What to Believe Now?
Conversation & Silence
The Language of Our Eyes
Cultural Acedia: When We Can No Longer Care
Several Short Sentences About Learning
Why I Don't Want to Hear Your Story
A Harvest of Myths
The Qualities of a Great Story
The Trouble With Stories
A Model of Identity & Community
Not Ready to Do What's Needed
A Culture of Dependence
So What's Next
Ten Things to Do When You're Feeling Hopeless
No Use to the World Broken
Living in Another World
Does Language Restrict What We Can Think?
The Value of Conversation Manifesto Nobody Knows Anything
If I Only Had 37 Days
The Only Life We Know
A Long Way Down
No Noble Savages
Figments of Reality
Too Far Ahead
The Rogue Animal
How the World Really Works:
If You Wanted to Sabotage the Elections
Collective Intelligence & Complexity
Ten Things I Wish I'd Learned Earlier
The Problem With Systems
Against Hope (Video)
The Admission of Necessary Ignorance
Several Short Sentences About Jellyfish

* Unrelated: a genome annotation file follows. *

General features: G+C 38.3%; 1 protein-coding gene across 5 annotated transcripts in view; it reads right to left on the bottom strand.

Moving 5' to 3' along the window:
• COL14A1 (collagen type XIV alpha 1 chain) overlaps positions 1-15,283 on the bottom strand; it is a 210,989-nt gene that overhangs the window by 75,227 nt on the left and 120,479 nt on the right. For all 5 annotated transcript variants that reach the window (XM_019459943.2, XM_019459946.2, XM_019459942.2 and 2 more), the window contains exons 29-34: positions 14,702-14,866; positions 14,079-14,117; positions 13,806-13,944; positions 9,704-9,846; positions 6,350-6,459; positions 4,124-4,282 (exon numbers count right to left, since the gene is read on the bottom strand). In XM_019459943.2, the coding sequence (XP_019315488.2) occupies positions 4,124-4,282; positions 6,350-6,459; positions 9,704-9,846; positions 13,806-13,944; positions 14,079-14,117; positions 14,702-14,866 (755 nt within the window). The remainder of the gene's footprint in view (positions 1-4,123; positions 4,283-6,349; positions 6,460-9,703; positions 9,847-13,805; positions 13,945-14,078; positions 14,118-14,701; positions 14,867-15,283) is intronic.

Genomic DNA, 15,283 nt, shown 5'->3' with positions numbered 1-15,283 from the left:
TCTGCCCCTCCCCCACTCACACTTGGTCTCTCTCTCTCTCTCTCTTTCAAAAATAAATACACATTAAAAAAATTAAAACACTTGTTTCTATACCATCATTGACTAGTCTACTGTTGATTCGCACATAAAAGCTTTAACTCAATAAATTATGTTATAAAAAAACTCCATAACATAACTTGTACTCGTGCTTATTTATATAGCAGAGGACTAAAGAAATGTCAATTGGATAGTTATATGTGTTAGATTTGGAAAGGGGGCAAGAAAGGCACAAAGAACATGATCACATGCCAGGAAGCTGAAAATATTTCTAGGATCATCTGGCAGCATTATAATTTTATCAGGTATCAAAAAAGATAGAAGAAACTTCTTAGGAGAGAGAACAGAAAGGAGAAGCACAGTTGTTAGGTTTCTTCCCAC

A Synopsis of 'Finding the Sweet Spot'
Learning from Indigenous Cultures
The Gift Economy
The Job of the Media
The Wal-Mart Dilemma
The Illusion of the Separate Self:
Did Early Humans Have Selves?
Nothing On Offer Here
Even Simpler and More Hopeless Than That
What Happens in Vagus
We Have No Choice
Never Comfortable in the Skin of Self
Letting Go of the Story of Me
All There Is, Is This
A Theory of No Mind
The Ever-Stranger (Poem)
The Fortune Teller (Short Story)
Non-Duality Dude (Play)
Your Self: An Owner's Manual (Satire)
All the Things I Thought I Knew (Short Story)
On the Shoulders of Giants (Short Story)
Calling the Cage Freedom (Short Story)
Only This (Poem)
The Other Extinction (Short Story)
Disruption (Short Story)
A Thought-Less Experiment (Poem)
Speaking Grosbeak (Short Story)
The Only Way There (Short Story)
The Wild Man (Short Story)
Flywheel (Short Story)
The Opposite of Presence (Satire)
How to Make Love Last (Poem)
The Horses' Bodies (Poem)
Distracted (Short Story)
Worse, Still (Poem)
A Conversation (Short Story)
Farewell to Albion (Poem)